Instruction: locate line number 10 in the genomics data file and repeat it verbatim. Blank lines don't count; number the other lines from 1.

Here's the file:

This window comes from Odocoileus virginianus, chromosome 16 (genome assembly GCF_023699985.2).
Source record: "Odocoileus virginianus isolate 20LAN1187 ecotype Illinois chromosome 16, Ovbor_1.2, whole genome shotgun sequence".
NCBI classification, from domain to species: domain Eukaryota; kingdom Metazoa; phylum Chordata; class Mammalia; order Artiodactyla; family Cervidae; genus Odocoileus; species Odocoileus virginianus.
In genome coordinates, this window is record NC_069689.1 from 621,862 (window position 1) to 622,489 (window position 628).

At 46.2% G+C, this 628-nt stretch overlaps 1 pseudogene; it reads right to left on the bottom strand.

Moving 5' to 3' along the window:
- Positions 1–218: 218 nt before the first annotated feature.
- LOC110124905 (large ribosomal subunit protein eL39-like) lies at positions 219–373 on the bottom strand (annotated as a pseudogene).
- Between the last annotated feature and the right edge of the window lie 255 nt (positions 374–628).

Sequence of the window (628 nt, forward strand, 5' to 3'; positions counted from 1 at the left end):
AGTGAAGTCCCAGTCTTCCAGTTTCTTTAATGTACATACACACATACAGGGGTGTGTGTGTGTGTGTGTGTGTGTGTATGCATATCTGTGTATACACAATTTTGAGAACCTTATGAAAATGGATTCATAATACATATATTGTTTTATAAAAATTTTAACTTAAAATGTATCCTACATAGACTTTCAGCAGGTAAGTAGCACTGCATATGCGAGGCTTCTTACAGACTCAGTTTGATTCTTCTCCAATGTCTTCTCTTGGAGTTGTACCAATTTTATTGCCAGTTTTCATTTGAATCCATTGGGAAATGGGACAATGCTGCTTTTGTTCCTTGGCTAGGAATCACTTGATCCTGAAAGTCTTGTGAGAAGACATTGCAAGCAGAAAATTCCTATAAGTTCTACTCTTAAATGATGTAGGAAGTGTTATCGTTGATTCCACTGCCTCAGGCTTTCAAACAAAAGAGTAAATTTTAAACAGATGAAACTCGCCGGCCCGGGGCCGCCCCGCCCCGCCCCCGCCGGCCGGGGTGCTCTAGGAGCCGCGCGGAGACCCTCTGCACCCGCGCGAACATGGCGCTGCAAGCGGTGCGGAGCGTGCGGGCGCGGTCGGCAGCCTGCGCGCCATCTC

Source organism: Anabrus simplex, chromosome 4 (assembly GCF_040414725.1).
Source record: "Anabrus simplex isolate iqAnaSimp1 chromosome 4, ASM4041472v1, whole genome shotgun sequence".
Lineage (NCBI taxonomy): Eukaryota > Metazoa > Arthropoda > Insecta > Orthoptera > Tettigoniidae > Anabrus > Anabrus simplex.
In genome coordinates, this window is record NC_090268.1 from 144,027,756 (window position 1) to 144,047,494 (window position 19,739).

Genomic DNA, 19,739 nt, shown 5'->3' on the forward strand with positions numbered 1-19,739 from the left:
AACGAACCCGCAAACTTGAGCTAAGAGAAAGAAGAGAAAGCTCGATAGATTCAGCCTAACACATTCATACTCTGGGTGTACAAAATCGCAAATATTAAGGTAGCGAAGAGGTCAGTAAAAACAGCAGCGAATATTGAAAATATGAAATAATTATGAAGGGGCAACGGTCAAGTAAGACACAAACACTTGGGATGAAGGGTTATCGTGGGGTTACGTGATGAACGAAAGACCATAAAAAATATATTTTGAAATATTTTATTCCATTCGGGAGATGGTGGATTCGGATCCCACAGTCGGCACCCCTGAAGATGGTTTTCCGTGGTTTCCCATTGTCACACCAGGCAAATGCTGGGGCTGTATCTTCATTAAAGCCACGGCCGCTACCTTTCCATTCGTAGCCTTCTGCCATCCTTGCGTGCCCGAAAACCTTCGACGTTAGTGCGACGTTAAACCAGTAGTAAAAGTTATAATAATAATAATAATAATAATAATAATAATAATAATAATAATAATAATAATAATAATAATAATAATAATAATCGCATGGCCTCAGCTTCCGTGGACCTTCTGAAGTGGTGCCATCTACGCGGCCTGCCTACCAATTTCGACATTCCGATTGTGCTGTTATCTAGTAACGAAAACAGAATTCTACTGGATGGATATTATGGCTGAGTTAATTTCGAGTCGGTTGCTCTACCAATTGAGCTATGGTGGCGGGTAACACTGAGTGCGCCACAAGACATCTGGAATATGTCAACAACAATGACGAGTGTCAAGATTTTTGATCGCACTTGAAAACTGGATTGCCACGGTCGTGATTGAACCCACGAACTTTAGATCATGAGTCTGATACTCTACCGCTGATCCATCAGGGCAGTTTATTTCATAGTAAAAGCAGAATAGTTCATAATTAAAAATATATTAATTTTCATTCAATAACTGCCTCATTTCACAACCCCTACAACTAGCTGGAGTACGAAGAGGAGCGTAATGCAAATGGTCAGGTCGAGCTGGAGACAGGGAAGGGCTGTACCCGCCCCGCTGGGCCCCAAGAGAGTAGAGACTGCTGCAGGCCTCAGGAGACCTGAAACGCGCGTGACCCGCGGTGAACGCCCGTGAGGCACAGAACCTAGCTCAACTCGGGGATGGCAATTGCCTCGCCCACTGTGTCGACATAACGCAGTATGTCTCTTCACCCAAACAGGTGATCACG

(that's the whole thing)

Sequence of the window (628 nt, forward strand, 5' to 3'; positions counted from 1 at the left end):